The holidays are always filled with long and substantial family meals. But you can avoid gaining weight during the holidays. All you have to do is follow a few simple tricks to enjoy the traditional meals without bad conscience.
- Side Dishes – watch your portion size:
When you go for the first plate of food, the eyes desire more than the stomach can handle. Take small portions and wait 20 minutes before going back for seconds. This way you can sample everything on the buffet table and give time for your stomach to digest.
- Limit high fat items:
We know that the holidays are full of delicious high fat foods: creamy, cheesy, fried side dishes. If you are a guest, limit how much you take and skip unnecessary items (do you need bread rolls with butter if you’re having a potato gratin?) If you are the chef, consider cutting down the amount of butter, cream, and cheese used in dishes. Using healthy thanksgiving substitutes, you can use light cream or milk instead of 40% cream.
- Drink lots of water:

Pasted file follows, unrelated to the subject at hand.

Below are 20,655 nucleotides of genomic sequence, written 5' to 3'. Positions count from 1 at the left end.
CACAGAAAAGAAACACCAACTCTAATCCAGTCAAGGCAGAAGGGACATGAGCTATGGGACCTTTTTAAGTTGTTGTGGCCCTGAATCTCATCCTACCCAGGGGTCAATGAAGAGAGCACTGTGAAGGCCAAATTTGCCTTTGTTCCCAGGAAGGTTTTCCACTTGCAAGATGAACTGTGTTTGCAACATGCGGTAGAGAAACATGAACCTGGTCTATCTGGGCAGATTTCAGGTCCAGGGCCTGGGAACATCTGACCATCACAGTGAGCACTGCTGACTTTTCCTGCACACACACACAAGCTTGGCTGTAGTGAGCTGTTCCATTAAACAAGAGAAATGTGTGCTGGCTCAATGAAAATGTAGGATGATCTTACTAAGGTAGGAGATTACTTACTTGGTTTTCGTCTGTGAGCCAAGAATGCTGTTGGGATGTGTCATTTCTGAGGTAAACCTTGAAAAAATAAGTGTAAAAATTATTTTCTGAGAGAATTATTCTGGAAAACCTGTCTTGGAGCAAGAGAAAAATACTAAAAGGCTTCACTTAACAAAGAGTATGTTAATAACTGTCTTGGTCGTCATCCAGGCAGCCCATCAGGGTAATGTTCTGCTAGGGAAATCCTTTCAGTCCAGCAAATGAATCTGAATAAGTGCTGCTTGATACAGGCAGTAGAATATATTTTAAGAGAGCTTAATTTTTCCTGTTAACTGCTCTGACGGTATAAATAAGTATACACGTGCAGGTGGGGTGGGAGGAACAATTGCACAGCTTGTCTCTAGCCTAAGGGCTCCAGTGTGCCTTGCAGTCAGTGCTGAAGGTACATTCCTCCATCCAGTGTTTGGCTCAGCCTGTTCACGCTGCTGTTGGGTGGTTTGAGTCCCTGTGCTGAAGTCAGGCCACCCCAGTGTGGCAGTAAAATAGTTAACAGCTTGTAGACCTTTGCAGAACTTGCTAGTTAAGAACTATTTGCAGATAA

Alcohol, coffee, and mulled wine dehydrate the body. It also adds empty calories and encourages fatty food cravings. Drink a glass of water for every alcoholic beverage or coffee you have. And limit yourself to a maximum number of drinks during the day.
- Don’t go to the Thanksgiving dinner hungry:
Thanksgiving dinners start an old time, somewhere between lunch and dinner. Before heading off to a friend’s place, starving, have a small meal an hour before. Eat foods that are easy on your digestion, cereal and milk (not the sugary cereals!), yougurt and musli, yougurt and fruit and tea.
- Turkey – go skinless:
Many chefs stuff the underside of the turkey skin with seasoning so that when the turkey is cooked, flavors permeate throughout the turkey. Instead of going for turkey, skin, and pan juice, go for just the turkey.
- Offer healthy alternatives:
If you are the host for thanksgiving, try creating healthy, in season dishes that benefit everyone. Make a roasted vegetable side dish or even a light, creamy butternut squashcasserole. Cut out on the heavy fats and creams in pumpkin pies and serve lighter alternatives.